• Syzygium emirnense (used in childbirth and to treat diarrhea, dental disease and scabies)
  • Nepenthes madagascariensis (used in childbirth and to treat malaria, filariasis, ear infections, syphilis and gonorrhea)
  • Phyllarthron madagascariense (to support breastfeeding and treat malaria and fatigue)
  • Suregada boiviniana (to help evacuate the placenta and treat epilepsy, dysentery and malaria)
  • Asteropeia micraster (to help evacuate the placenta and treat diarrhea, fatigue and mumps)

The authors conducted their work in the context of severe biodiversity loss (particularly of the littoral forest, of which only 10% of the original forest that once stretched 1600km along the eastern coast of Madagascar remains):

“Biodiversity loss, in general, has severe implications on environmental stability which in turn affects human health. When biodiversity directly adds to the wellness of a community as a resource for medicine, biodiversity loss can have even deeper consequences as medicinal plant species are lost or are no longer available….

“Our study found that many of the medicinal species sourced from Agnalazaha Forest were also utilized for other daily living needs. Native medicinal species may also be used as timber, construction materials, and firewood. Conservation concerns mostly lie in the overuse of these valuable daily living species. Conversations with community members highlighted the concern and interest they had for protecting the natural resource of Agnalazaha Forest while ensuring the forest could still be used. It is our goal that through careful ethnobotanical studies of the modern use of Agnalazaha Forest, we can help the community of Mahabo-Mananivo understand their forest use and establish community driven sustainable conservation plans.”

Read the complete article at PubMed Central.

The information on my blog is not intended as a substitute for medical professional help or advice but is to be used only as an aid in understanding current medical knowledge. A physician should always be consulted for any health problem or medical condition.

Review of Plant-Based Insect Repellents

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Natural products for the control of malaria

Malar J. 2011 Mar 15;10 Suppl 1:S1
BioMed Central

XI. Plant-based insect repellents: a review of their efficacy, development and testing

Maia MF, Moore SJ
Malar J. 2011 Mar 15;10 Suppl 1:S11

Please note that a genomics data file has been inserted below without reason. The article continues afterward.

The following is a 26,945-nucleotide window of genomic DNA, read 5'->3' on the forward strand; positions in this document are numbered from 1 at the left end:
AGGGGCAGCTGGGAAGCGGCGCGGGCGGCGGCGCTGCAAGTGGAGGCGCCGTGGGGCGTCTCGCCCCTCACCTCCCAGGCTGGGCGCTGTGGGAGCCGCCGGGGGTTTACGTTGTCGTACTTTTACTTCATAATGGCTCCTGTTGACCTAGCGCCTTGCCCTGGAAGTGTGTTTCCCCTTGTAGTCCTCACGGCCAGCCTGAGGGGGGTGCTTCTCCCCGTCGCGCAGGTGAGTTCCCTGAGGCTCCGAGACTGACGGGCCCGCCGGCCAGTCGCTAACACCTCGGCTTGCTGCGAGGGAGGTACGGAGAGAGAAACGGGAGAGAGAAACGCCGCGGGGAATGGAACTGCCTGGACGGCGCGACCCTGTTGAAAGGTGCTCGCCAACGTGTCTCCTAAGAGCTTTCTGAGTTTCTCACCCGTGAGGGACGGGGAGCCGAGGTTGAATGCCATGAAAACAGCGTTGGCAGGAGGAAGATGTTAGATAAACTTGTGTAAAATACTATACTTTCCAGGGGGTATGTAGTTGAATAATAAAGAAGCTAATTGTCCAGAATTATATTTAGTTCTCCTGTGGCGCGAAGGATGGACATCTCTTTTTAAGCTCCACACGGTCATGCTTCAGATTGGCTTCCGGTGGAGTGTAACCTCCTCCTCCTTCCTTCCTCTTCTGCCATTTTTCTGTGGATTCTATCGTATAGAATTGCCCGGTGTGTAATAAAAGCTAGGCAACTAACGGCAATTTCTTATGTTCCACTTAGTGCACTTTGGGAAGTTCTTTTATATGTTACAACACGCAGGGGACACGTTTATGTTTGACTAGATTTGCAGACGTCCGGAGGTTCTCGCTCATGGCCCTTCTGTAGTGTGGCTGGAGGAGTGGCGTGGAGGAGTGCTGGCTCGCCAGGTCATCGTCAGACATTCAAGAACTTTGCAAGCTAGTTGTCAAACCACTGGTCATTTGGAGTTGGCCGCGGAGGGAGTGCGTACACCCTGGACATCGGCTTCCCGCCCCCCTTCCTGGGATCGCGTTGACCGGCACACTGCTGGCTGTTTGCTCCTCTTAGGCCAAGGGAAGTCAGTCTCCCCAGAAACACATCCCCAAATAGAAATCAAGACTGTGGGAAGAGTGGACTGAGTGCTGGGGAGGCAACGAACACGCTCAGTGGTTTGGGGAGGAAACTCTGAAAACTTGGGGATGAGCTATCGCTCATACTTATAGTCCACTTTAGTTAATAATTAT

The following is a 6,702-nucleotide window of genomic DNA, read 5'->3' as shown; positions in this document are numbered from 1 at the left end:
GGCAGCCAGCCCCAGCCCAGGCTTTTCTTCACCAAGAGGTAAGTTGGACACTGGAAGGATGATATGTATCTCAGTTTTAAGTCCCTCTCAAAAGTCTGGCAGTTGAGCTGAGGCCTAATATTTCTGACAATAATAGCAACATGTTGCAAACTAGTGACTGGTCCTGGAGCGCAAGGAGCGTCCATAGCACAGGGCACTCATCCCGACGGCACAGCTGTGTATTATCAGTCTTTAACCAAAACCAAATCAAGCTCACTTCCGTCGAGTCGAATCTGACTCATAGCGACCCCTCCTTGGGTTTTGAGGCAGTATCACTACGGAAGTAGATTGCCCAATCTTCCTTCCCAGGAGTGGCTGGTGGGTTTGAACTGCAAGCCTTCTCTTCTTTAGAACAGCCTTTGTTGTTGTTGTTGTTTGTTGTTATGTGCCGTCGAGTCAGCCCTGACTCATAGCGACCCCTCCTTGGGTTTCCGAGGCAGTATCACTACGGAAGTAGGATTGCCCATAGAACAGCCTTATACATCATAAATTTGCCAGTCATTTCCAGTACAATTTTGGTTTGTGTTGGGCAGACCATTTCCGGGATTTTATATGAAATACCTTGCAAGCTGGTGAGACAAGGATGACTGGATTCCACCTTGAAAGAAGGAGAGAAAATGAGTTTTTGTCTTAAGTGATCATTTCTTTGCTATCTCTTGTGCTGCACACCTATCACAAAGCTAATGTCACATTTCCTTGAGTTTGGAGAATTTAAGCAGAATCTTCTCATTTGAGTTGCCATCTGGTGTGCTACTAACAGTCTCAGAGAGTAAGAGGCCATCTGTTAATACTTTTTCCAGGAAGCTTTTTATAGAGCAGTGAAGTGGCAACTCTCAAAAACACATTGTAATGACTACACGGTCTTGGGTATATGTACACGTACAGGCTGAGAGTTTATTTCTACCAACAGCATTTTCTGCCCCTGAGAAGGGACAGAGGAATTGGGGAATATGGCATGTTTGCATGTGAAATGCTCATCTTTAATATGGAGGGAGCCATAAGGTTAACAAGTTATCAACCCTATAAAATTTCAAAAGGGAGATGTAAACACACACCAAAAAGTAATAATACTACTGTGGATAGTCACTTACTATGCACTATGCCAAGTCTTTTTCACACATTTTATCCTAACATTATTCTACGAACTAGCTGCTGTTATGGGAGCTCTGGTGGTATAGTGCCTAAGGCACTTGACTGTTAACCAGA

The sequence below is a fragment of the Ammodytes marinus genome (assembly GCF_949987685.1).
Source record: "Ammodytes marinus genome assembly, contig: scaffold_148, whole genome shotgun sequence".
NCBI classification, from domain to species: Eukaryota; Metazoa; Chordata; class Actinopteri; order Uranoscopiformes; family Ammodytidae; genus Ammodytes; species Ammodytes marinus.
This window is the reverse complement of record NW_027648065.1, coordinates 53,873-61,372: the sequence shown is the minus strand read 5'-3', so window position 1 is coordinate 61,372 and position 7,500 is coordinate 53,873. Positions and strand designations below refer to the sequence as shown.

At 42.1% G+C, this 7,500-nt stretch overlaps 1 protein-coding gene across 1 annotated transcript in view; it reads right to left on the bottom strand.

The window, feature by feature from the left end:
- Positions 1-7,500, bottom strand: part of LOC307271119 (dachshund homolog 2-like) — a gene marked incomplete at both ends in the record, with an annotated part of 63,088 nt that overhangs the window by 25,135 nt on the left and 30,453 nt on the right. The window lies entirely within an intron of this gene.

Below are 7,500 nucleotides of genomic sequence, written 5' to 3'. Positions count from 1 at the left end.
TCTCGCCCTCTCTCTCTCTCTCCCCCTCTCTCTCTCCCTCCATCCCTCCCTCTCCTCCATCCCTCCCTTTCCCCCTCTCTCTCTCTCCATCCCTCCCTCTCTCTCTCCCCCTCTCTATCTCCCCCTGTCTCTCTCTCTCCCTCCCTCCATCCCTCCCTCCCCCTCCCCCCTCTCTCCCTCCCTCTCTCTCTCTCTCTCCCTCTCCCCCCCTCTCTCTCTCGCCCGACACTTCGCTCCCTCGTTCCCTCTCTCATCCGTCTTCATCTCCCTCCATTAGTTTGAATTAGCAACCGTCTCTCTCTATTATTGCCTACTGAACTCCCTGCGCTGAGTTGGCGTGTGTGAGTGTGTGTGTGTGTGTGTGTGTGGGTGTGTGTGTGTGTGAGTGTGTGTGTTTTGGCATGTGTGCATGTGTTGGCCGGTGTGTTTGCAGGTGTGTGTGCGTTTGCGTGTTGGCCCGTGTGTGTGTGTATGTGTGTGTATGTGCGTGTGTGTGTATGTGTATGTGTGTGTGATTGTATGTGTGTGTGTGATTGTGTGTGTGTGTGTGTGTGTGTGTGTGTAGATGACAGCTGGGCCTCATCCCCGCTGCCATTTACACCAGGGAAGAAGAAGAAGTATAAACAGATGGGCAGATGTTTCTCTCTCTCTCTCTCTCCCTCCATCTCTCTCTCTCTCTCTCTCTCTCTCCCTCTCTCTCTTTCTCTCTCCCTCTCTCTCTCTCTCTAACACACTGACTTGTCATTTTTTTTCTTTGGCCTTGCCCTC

PubMed Central PMCID: PMC3059459

Marta Ferreira Maia and Sarah J. Moore of the London School of Hygiene and Tropical Medicine and Ifakara Health Institute summarize recent information on testing, efficacy and safety of plant-based insect repellents.

From the abstract:

“Plant-based repellents have been used for generations in traditional practice as a personal protection measure against host-seeking mosquitoes. Knowledge on traditional repellent plants obtained through ethnobotanical studies is a valuable resource for the development of new natural products. Recently, commercial repellent products containing plant-based ingredients have gained increasing popularity among consumers, as these are commonly perceived as “safe” in comparison to long-established synthetic repellents although this is sometimes a misconception. To date insufficient studies have followed standard WHO Pesticide Evaluation Scheme guidelines for repellent testing. There is a need for further standardized studies in order to better evaluate repellent compounds and develop new products that offer high repellency as well as good consumer safety.”

Cymbopogon
Cymbopogon [Source: Wikimedia Commons, YosriNov04Pokok Serai]
Noting that most plants contain compounds that they use in preventing attack from plant-eating insects including mosquitoes, Ferreira Maia and Moore review several plant-based insect repellents including lemon eucalyptus (Corymbia citriodora) extract, Cymbopogon nardus, Cymbopogon winterianus, neem (Azadirachta indica), and essential oils distilled from members of the Lamiaceae, Poaceae and Pinaceae families.